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Pharmacologic management of Alzheimer disease part III: nonsteroidal antiinflammatory drugs–emerging protective evidence?

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OBJECTIVE: To provide information about research evaluating the role of nonsteroidal antiinflammatory drugs (NSAIDs) in the prevention, or delay in the onset of, Alzheimer disease (AD).

DATA SOURCES: Studies, review articles, and editorials identified from MEDLINE searches (January 1990-December 1996) and bibliographies of identified articles. The addendum lists articles from 1996 to June 1999.

STUDY SELECTION: Studies, review articles, and editorials addressing NSAIDs and AD pharmacotherapy research.

DATA EXTRACTION: Pertinent information was selected and the data synthesized into a review format.

DATA SYNTHESIS: AD is a complex disorder and there are numerous factors involved in the process. The pathology of AD is characterized by the development of amyloid plaques and neurofibrillary tangles. In addition, more than 40 immunoprotective proteins that are not unique to AD are found at autopsy that are normally absent, or present in very low concentrations, in normal brain. These findings suggest that AD may involve an inflammatory process. Preliminary results from studies investigating the incidence and onset of AD in patients with arthritis who have taken NSAIDs suggest that NSAIDs may have a protective effect. Studies evaluating the possible association between arthritis, NSAIDs, and AD are reviewed.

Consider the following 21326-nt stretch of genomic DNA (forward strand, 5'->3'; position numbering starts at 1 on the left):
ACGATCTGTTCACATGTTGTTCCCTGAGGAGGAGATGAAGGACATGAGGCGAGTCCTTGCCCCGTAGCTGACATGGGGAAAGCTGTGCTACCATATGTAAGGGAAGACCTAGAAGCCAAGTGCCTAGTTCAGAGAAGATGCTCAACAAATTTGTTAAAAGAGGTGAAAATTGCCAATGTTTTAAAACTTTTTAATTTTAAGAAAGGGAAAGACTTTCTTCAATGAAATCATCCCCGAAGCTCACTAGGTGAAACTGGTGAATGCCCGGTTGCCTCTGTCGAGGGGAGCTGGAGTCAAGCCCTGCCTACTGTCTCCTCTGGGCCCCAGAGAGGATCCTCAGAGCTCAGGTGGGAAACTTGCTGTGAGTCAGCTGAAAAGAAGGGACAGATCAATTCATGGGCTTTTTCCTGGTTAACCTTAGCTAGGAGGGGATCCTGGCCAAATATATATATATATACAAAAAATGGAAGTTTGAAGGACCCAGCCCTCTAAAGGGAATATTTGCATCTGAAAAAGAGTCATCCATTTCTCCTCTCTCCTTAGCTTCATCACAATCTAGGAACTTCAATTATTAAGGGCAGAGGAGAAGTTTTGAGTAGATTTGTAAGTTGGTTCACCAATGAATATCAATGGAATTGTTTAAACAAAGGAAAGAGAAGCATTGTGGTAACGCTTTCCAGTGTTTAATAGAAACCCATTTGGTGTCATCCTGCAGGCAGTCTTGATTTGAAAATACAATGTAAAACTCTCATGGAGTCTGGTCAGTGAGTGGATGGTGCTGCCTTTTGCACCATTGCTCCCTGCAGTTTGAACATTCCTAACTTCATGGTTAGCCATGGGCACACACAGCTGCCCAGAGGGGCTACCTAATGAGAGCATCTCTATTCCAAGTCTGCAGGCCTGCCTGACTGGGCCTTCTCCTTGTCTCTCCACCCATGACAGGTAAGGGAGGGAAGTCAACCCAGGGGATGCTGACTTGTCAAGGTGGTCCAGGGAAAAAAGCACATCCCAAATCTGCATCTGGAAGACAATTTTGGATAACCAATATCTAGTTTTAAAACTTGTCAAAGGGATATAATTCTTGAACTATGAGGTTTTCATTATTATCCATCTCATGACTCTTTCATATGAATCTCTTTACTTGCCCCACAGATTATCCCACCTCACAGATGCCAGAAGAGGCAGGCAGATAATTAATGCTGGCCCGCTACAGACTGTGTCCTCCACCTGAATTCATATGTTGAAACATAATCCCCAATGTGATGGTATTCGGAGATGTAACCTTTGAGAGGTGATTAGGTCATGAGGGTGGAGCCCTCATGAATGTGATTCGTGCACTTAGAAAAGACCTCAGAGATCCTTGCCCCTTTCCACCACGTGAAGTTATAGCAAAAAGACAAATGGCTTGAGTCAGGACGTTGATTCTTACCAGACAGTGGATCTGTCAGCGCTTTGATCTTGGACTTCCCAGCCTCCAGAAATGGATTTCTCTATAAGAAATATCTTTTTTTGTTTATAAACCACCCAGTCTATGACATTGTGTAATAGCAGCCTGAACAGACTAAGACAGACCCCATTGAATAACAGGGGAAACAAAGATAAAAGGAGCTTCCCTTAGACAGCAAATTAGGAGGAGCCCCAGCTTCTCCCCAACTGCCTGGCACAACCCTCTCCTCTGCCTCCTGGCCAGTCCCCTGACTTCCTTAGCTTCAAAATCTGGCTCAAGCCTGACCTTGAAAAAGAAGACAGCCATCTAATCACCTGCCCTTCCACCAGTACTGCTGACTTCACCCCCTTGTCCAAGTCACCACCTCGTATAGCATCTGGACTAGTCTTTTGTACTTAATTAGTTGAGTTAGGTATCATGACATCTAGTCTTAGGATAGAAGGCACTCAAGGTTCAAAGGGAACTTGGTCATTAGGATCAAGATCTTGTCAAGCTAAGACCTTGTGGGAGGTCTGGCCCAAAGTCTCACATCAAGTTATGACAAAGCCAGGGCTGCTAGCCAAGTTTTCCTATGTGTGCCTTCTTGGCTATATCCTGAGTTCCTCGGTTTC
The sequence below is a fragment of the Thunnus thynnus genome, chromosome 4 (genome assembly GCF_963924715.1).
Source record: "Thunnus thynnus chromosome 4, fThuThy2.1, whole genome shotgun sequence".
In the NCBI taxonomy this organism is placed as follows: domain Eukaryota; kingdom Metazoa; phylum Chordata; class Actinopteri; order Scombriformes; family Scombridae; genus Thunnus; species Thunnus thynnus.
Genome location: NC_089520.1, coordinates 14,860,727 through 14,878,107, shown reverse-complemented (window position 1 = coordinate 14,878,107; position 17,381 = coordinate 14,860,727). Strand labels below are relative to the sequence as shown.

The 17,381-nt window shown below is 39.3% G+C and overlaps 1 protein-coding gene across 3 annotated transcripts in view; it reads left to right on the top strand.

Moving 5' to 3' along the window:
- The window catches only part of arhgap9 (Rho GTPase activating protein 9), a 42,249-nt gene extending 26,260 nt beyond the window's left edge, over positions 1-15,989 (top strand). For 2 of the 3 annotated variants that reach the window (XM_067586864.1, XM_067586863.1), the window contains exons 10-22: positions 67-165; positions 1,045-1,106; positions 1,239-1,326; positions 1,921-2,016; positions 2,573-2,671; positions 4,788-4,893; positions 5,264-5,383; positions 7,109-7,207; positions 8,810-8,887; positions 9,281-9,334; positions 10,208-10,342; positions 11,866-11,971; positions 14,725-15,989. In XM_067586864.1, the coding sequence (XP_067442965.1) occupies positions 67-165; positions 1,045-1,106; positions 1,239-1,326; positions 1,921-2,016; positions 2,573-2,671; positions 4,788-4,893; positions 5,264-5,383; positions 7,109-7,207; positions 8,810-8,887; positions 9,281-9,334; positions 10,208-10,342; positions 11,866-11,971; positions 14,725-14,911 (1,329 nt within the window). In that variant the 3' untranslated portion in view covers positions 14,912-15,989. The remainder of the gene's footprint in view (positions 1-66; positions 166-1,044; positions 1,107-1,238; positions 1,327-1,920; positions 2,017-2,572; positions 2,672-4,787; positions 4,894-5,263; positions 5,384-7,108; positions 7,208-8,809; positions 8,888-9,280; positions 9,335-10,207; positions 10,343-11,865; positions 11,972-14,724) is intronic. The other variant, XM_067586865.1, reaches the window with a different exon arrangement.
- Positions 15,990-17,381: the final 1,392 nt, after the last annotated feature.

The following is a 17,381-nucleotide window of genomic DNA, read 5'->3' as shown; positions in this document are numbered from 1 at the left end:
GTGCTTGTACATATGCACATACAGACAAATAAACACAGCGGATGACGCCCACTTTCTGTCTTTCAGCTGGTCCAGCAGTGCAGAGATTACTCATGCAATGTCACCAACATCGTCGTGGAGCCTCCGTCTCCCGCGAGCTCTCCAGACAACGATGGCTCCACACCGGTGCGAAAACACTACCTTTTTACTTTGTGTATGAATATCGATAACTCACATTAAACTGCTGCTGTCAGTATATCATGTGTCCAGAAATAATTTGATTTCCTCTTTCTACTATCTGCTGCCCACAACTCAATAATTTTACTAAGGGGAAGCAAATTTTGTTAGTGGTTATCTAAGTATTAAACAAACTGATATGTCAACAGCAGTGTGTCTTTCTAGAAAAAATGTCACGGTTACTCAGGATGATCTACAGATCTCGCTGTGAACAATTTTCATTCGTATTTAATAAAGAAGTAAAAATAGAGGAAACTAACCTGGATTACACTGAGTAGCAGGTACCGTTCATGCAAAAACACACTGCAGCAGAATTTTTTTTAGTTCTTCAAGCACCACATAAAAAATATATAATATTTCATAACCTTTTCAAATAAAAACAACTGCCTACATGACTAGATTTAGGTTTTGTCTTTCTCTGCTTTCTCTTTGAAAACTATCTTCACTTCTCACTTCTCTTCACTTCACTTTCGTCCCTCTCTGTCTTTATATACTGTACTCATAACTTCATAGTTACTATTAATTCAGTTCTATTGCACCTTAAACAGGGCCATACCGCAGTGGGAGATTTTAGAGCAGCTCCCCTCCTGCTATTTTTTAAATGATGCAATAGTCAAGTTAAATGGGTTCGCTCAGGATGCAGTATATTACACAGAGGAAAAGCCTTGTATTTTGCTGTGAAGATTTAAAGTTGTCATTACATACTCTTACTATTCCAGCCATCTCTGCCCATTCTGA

CONCLUSIONS: Preliminary evidence suggests that NSAIDs may have a protective effect against the development of AD. Further prospective, double-blind, placebo-controlled studies are needed to determine the role of NSAIDs in AD. These dose-finding studies should focus on specific agents and identify the dosage and duration of therapy necessary for a protective or therapeutic effect. Additionally, not all elderly patients are candidates for NSAIDs. Determining the definitive mechanism of action of NSAIDs in AD may suggest alternative agents that have similar pharmacologic activity, but are associated with fewer adverse effects.

Source: Ann Pharmacother 1999 Jul-Aug;33(7-8):840-9

PMID: 10466914, UI: 99394826

(Department of Pharmaceutical and Administrative Sciences, School of Pharmacy and Allied Health Professions, Creighton University, Omaha, NE 68178, USA.)

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